About 10:30 p.m. March 9, Shelton placed what appeared to be a “long, slender, ridged object” draped in clothing into a car and drove away from Nolan Court, part of the public housing complex where he had grown up.
Twelve minutes later, a video camera recorded a car matching its description arriving at Franklin Avenue in Wilkinsburg. The first gunshots were heard at 10:54 p.m.
Video footage allegedly shows Shelton and Thomas returning to Nolan Court at 12:23 a.m. March 10. The men place a black bag into the trunk of a different car, then drive to the Heart Court section of the same Hill Top public housing complex, according to the criminal complaint.
Two hours later, Penn Hills police responding to a “suspicious persons in a yard” report found Shelton talking on his cellphone by a vacant house on Hebron Drive. There were no outstanding warrants or reasons to hold him, so they let him go. Shelton returned to Nolan Court at 2:57 a.m., authorities say.
On March 12, Allegheny County Police served search warrants on the Nolan Court apartment and Shelton's home in Lincoln-Lemington-Belmar, retrieving a trove of ammunition magazines bearing the same rounds that could have been fired from an AK-47, what's called a “chop” or a “chopper” on the street.
Shelton's convictions prevent him from possessing firearms, and a partial thumb print on a Colt rifle that could not have been used in the massacre seemed to tie him to an unsolved theft of a gun collection near Uniontown, so a warrant was issued for his arrest.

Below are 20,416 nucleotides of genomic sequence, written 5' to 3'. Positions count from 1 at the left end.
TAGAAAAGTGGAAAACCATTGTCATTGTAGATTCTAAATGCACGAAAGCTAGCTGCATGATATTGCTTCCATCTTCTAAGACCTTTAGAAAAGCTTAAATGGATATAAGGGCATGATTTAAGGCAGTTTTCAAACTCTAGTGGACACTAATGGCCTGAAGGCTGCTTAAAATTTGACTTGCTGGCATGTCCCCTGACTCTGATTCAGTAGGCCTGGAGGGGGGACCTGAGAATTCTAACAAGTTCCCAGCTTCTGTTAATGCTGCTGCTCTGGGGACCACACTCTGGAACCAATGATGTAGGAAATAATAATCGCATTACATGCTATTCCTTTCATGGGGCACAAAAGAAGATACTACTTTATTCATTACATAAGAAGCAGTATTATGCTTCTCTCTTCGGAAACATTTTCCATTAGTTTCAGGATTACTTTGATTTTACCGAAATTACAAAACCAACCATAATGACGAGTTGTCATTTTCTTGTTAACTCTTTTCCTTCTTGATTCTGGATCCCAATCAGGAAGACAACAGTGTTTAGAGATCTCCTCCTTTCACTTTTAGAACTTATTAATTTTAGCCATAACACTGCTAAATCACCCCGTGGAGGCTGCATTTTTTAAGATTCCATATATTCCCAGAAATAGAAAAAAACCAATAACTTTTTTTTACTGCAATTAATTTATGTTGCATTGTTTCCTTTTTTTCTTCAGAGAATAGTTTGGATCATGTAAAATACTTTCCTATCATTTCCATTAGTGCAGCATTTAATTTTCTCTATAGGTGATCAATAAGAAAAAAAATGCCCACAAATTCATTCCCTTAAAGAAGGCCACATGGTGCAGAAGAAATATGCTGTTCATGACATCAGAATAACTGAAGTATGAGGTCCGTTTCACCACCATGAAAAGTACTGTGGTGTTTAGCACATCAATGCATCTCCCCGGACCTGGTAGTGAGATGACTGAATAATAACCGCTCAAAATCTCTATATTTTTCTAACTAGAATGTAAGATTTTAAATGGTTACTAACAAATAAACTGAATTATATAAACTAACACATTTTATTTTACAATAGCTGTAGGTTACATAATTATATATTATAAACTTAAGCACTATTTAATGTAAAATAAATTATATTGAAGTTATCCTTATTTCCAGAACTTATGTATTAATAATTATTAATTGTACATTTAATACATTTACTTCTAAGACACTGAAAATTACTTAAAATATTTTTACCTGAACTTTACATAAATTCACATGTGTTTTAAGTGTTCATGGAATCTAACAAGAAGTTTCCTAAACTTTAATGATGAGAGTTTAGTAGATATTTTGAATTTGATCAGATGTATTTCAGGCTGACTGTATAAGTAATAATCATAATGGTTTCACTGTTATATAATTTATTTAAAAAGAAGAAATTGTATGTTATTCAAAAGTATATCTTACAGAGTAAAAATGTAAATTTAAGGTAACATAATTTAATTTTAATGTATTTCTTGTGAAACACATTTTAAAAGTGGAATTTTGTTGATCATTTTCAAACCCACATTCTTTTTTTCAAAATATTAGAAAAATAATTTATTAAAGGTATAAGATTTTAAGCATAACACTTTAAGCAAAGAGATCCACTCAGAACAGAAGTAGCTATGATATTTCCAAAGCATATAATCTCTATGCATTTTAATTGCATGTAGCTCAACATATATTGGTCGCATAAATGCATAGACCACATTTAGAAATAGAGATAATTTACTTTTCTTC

The Allegheny County Sheriff's Department's Fugitive Task Force caught Shelton on March 25. Allegheny County Police detectives caught Thomas on April 5.
Once jailed, Shelton allegedly wrote to a relative asking him to get rid of the rifle, but the letter was intercepted under warrant. Shelton later used hand signals during the relative's videotaped visit to the jail to explain the need to dispose of the gun, the complaint said.
Zappala said ballistic tests connected the weapon Shelton allegedly used in Wilkinsburg to the 2011 New Year's Eve killing of 23-year-old Donald Russell in Arlington. Dana Javon Johnson was found guilty of first-degree homicide in that case, but the gun was never recovered.
On a different cell block, meanwhile, Thomas was becoming increasingly nervous about having urinated in the corner of “the garage near the scene of the shootings,” which would have left DNA material police potentially could recover, according to the criminal complaint.
Thomas initially shrugged off the Wilkinsburg killings, telling a jailhouse witness that he was “cool” with it, but later he said that it was “crushing me every day,” authorities say.
Shelton's defense attorney, Randall H. McKinney, said he had not read the entire criminal complaint against his client, “but I will say that our position as to Cheron Shelton's lack of involvement in these alleged crimes does not change because formal charges have been filed.”
Defense attorney Casey White said Thomas “maintains his innocence” in the face of “a very circumstantial case.”
Carl Prine is a Tribune-Review investigative reporter.